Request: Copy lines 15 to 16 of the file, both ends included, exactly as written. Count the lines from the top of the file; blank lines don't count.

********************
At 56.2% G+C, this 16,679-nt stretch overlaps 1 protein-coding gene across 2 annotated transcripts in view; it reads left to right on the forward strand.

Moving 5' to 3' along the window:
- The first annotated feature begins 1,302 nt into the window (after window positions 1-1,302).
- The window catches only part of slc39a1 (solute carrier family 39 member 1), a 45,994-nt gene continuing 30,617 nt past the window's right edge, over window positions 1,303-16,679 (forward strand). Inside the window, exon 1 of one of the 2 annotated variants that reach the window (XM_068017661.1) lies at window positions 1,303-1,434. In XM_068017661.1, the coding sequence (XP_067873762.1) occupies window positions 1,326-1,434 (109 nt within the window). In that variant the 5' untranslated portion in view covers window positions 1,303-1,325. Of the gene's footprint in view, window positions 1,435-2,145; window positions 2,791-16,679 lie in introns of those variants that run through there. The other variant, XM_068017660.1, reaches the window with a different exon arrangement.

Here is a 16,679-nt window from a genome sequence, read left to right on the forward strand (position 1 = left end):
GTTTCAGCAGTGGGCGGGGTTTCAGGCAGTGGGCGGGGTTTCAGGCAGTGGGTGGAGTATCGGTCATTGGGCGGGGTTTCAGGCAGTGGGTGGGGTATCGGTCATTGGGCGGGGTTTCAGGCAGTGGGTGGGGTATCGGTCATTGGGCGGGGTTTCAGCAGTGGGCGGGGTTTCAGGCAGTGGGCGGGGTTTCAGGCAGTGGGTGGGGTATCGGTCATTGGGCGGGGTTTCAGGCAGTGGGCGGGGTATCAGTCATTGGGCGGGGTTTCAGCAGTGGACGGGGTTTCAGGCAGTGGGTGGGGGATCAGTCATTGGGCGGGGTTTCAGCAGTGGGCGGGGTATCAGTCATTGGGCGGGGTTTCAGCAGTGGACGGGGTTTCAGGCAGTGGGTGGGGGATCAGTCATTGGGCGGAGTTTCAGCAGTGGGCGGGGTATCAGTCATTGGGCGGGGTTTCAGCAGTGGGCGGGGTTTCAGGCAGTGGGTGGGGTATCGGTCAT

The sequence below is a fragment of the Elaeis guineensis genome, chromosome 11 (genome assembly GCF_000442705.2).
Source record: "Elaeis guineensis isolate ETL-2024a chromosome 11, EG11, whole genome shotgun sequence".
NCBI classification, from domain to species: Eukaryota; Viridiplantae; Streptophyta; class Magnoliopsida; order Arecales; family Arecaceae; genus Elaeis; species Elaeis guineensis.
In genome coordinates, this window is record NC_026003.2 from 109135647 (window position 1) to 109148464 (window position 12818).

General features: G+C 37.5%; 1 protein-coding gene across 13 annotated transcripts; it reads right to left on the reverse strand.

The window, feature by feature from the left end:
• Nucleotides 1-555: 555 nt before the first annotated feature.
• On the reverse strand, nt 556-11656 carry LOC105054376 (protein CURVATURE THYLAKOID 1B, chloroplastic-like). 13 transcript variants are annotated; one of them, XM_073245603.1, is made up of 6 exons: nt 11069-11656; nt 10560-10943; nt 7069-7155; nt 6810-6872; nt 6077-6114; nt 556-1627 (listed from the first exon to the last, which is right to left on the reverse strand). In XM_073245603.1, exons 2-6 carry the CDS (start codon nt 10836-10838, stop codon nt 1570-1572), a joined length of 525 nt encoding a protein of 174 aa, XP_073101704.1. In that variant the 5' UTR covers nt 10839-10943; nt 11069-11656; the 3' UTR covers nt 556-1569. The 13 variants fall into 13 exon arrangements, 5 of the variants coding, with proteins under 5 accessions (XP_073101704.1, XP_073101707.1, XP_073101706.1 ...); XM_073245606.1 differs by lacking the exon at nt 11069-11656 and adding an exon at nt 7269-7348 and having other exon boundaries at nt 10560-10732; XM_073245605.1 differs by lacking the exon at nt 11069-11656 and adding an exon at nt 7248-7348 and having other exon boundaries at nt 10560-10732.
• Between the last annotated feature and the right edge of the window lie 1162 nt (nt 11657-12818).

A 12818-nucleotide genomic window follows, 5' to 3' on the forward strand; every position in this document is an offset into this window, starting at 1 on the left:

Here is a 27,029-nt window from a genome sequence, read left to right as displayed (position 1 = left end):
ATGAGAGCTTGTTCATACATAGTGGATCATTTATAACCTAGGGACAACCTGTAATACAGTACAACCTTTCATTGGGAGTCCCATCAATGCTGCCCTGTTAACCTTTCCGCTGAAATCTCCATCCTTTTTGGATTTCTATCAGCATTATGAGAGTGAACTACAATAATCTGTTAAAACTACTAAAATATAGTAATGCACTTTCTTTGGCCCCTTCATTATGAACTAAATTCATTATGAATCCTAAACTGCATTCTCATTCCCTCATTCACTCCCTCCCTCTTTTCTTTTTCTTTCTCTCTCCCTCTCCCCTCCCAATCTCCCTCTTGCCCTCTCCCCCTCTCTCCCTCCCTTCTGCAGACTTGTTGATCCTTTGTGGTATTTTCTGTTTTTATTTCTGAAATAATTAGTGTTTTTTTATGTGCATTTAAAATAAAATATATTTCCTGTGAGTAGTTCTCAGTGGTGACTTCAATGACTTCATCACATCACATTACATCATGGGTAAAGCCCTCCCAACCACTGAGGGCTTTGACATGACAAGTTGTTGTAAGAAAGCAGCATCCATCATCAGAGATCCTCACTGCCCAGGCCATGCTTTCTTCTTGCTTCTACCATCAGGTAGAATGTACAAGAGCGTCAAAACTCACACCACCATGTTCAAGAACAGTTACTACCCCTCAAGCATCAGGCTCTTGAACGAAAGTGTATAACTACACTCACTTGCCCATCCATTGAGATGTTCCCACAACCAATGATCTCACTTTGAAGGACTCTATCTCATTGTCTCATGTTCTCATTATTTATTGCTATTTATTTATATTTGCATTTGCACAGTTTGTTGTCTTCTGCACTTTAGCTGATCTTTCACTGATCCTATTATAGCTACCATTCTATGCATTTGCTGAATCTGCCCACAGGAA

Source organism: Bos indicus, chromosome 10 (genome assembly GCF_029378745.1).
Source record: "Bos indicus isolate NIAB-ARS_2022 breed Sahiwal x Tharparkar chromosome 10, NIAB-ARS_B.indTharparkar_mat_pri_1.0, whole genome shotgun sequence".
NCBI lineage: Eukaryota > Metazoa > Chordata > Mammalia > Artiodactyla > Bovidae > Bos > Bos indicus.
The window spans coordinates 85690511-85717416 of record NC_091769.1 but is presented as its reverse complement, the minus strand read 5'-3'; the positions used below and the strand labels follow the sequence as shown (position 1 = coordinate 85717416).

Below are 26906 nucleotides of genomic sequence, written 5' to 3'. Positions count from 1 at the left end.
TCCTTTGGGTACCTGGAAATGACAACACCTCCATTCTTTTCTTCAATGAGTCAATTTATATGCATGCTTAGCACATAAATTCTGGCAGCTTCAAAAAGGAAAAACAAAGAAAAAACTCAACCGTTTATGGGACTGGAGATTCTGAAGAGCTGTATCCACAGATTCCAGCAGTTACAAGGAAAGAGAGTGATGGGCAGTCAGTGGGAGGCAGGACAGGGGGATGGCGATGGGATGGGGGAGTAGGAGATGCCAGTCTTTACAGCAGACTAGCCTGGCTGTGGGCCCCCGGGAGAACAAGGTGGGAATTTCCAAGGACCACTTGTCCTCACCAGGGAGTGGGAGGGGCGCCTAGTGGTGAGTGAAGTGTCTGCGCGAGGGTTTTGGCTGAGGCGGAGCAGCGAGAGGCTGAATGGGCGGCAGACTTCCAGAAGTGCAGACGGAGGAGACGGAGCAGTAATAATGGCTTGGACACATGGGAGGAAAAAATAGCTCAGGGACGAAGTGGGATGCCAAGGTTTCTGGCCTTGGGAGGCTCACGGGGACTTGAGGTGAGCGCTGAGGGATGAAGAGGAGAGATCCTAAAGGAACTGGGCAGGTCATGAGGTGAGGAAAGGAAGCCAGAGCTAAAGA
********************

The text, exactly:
• Between the last annotated feature and the right edge of the window lie 1162 nt (nt 11657-12818).

A 12818-nucleotide genomic window follows, 5' to 3' on the forward strand; every position in this document is an offset into this window, starting at 1 on the left: